Poll: 53% Of College Students Say ‘Offensive’ Speech Should Be Banned; 19% Support Violence

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Poll: 53% Of College Students Say ‘Offensive’ Speech Should Be Banned; 19% Support Violence

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A majority of U.S. college students believe it is OK to ban offensive speech and to disrupt speeches with which they disagree.

Those conclusions were among several disturbing findings from a Sept. 18 Brookings Institution survey that shows college students have little or no respect for free speech or the First Amendment.

“A surprisingly large fraction of students believe it is acceptable to act—including resorting to violence—to shut down expression they consider offensive,” study author John Villasenor wrote.

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Brookings surveyed 1,500 current undergraduate students.

“Freedom of expression is deeply imperiled on U.S. campuses,” Villasenor observed. “In fact, despite protestations to the contrary (often with statements like ‘we fully support the First Amendment, but…’), freedom of expression is clearly not, in practice, available on many campuses, including many public campuses that have First Amendment obligations.”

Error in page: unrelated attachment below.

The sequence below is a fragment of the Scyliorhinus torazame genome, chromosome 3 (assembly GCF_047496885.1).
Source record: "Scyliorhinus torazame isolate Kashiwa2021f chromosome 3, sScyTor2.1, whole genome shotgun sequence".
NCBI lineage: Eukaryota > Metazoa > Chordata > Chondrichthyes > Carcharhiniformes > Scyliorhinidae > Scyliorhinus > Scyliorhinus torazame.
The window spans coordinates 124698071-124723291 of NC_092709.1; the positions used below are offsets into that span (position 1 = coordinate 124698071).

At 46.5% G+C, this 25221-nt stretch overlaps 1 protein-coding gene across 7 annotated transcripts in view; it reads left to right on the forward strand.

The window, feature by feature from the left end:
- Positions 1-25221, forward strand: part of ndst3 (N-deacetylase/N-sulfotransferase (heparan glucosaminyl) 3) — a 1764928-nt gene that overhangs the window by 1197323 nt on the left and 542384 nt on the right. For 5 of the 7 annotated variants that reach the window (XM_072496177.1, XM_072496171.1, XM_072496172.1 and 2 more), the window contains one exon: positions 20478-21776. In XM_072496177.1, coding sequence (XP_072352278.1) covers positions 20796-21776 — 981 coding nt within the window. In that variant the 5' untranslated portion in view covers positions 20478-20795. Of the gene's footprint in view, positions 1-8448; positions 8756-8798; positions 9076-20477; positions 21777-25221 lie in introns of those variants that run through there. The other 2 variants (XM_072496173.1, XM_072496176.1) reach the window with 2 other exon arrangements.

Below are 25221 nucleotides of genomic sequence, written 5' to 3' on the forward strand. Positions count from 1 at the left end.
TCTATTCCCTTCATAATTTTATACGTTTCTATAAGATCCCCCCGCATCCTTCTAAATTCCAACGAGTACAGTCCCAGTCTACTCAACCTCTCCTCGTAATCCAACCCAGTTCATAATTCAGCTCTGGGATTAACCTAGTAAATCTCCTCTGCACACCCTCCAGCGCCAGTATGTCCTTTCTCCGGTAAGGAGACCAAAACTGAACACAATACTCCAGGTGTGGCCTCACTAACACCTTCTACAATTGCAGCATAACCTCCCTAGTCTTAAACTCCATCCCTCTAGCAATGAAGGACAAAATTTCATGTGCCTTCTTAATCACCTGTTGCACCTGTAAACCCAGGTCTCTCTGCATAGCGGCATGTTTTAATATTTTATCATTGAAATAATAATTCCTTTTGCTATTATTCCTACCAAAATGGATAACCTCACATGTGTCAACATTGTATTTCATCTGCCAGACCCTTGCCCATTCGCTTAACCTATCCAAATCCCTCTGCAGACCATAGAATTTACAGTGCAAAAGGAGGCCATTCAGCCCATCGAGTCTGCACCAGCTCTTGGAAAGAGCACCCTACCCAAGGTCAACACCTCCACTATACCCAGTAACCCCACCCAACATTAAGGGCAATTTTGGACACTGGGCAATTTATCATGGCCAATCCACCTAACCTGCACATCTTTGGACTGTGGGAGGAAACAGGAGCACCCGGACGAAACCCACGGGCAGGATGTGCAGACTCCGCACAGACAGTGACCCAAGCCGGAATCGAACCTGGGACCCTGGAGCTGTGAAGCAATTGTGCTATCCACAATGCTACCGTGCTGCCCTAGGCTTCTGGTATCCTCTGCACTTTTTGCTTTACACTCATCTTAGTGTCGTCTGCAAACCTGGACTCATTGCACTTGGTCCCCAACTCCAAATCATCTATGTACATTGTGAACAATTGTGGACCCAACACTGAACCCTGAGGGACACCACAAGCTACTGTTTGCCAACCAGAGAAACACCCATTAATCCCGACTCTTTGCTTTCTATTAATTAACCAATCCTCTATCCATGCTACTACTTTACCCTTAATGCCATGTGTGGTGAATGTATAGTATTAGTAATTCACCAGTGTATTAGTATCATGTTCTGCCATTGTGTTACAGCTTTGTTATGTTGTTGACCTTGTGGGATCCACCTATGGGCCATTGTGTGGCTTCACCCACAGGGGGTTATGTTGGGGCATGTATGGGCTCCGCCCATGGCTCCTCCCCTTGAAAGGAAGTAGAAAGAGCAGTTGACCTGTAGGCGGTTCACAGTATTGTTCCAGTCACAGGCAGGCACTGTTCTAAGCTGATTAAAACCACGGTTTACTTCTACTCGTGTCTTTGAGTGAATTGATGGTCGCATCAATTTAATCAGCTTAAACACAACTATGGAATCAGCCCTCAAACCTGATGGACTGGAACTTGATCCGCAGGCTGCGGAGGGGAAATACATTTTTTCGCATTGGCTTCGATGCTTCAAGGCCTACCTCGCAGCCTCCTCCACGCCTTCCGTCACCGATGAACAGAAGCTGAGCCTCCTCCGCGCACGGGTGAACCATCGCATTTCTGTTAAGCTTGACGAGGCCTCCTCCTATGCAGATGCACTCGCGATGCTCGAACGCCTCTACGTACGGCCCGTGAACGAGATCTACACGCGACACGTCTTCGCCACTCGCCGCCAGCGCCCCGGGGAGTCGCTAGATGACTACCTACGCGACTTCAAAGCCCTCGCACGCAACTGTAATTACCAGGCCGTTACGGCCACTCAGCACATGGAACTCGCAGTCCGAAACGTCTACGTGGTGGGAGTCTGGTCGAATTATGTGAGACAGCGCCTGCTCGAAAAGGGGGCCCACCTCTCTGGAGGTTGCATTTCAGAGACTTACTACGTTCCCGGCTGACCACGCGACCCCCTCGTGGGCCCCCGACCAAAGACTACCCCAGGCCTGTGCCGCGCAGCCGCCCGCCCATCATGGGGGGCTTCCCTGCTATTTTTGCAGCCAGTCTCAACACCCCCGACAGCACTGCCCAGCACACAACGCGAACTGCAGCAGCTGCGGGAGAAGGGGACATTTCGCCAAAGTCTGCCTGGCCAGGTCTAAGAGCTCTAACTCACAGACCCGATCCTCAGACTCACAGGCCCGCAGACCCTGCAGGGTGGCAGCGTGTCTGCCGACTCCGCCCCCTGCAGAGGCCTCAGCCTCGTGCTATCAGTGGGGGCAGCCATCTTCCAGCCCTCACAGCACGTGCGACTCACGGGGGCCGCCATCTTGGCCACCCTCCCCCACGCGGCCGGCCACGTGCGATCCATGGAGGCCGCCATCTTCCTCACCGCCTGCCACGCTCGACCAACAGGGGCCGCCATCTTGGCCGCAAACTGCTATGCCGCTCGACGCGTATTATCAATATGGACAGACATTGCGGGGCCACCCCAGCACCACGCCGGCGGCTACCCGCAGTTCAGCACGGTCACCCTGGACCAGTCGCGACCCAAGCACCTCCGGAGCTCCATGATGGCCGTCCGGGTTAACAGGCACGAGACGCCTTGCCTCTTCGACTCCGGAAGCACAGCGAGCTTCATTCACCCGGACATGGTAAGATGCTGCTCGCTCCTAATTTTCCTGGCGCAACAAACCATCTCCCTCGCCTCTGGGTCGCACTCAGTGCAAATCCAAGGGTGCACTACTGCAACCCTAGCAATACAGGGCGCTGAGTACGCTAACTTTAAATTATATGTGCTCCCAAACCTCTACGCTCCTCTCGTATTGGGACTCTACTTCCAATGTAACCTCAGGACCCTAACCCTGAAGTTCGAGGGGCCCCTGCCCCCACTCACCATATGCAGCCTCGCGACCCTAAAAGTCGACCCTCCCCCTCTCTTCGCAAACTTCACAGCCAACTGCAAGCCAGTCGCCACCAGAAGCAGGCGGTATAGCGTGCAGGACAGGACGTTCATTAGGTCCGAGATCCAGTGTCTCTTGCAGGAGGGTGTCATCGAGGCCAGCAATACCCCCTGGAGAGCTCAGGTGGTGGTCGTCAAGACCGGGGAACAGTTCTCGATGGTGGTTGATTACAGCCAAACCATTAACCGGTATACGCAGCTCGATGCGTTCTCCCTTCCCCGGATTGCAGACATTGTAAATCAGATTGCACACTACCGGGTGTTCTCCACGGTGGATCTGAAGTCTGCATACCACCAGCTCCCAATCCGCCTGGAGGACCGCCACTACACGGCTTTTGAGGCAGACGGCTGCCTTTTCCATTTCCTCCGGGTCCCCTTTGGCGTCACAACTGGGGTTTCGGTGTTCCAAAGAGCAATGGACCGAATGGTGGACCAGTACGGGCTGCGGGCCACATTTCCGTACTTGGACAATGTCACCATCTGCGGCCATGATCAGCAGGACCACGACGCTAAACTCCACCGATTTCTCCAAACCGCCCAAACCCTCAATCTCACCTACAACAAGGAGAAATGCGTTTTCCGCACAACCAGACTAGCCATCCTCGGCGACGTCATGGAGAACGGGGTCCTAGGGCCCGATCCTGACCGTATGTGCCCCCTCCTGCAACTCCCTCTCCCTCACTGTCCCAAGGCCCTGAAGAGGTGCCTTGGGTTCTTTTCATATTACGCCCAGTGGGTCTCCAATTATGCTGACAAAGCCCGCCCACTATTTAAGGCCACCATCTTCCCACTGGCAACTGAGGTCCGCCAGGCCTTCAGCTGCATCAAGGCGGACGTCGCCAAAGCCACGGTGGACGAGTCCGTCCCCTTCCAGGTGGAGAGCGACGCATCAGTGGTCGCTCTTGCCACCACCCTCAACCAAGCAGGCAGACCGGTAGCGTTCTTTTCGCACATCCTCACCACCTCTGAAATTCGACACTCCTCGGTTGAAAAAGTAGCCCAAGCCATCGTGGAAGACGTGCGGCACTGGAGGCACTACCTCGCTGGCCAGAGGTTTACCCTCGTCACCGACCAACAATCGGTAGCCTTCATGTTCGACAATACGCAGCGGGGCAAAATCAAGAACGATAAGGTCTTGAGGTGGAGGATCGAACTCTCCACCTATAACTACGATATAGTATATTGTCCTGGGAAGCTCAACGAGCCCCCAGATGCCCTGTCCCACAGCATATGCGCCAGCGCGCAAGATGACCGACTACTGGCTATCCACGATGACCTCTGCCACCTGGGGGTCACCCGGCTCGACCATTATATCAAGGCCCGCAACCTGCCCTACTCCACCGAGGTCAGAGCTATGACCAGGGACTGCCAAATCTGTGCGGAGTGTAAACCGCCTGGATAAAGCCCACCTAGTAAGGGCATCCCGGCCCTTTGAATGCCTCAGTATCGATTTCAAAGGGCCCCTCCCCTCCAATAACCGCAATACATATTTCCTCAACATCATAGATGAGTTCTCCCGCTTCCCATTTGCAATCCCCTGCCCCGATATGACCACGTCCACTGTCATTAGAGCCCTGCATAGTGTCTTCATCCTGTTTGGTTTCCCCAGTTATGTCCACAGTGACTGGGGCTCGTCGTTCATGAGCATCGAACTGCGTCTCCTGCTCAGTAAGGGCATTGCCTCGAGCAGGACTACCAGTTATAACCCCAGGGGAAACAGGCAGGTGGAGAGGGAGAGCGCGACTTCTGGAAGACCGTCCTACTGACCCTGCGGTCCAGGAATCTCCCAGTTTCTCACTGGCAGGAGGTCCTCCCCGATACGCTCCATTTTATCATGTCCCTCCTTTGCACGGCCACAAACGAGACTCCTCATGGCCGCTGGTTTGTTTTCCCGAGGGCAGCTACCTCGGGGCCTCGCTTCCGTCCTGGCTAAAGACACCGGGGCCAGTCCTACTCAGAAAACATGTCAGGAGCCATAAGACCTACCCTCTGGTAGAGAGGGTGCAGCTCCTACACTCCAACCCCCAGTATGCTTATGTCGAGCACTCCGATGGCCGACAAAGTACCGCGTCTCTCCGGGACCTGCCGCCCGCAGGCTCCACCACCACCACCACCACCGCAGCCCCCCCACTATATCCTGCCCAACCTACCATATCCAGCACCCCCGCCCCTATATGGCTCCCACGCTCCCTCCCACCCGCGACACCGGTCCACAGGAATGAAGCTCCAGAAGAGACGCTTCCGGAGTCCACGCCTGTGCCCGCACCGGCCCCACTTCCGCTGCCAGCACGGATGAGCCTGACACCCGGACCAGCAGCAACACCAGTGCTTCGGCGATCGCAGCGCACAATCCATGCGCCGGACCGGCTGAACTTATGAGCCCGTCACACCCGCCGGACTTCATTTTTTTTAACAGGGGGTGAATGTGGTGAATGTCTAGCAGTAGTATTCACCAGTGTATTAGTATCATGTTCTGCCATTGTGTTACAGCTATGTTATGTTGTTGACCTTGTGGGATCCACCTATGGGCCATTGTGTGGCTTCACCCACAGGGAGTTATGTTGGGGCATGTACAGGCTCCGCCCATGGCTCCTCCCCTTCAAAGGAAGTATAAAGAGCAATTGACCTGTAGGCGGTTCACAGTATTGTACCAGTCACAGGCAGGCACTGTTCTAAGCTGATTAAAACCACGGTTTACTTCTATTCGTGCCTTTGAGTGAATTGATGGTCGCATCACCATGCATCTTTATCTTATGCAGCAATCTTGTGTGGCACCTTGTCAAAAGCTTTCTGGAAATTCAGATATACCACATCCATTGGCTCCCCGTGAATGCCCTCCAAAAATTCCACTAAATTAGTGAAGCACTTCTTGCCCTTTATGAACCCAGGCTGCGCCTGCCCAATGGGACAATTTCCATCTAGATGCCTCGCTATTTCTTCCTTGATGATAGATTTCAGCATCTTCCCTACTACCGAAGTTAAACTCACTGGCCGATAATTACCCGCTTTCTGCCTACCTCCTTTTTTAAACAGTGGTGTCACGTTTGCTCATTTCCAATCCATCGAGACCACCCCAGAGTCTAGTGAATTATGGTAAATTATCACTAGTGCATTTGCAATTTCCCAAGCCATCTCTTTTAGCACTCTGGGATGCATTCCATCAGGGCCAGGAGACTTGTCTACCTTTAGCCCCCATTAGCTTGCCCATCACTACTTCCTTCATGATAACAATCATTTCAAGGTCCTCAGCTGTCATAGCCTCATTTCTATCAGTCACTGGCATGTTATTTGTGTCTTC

Among the findings:

  • 19 percent of undergraduate students believe it is OK to use violence to keep a controversial speaker off campus.
  • 51 percent of students say it is OK to disrupt a speech with which they disagree. Sixty-two percent of campus Democrats believe it is fine to disrupt a speech.
  • 62 percent of students say groups should be legally required to include speakers with opposing views at their events.
  • 53 percent of students believe authorities should prohibit speech on campus that is considered offensive or biased.
  • Only 47 percent of undergraduates say campus administrators should create an open learning environment that allows all points of view.

“Among many current college students there is a significant divergence between the actual and perceived scope of First Amendment freedoms,” Villasenor wrote. “More specifically, with respect to the questions explored above, many students have an overly narrow view of the extent of freedom of expression.”

Brookings polled students in 49 states and the District of Columbia.

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